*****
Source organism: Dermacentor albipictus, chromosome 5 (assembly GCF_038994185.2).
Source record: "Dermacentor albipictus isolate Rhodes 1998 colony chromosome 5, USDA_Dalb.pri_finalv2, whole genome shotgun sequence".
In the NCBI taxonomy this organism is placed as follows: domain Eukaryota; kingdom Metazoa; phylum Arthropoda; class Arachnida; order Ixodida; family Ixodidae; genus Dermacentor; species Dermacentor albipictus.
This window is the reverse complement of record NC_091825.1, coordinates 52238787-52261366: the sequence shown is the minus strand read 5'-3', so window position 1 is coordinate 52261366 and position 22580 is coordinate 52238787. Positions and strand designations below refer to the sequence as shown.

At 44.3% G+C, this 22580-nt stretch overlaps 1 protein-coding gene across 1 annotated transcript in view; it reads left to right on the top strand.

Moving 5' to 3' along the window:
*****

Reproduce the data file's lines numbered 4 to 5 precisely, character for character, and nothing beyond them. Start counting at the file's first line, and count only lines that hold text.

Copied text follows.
This window is the reverse complement of record NC_091825.1, coordinates 52238787-52261366: the sequence shown is the minus strand read 5'-3', so window position 1 is coordinate 52261366 and position 22580 is coordinate 52238787. Positions and strand designations below refer to the sequence as shown.

At 44.3% G+C, this 22580-nt stretch overlaps 1 protein-coding gene across 1 annotated transcript in view; it reads left to right on the top strand.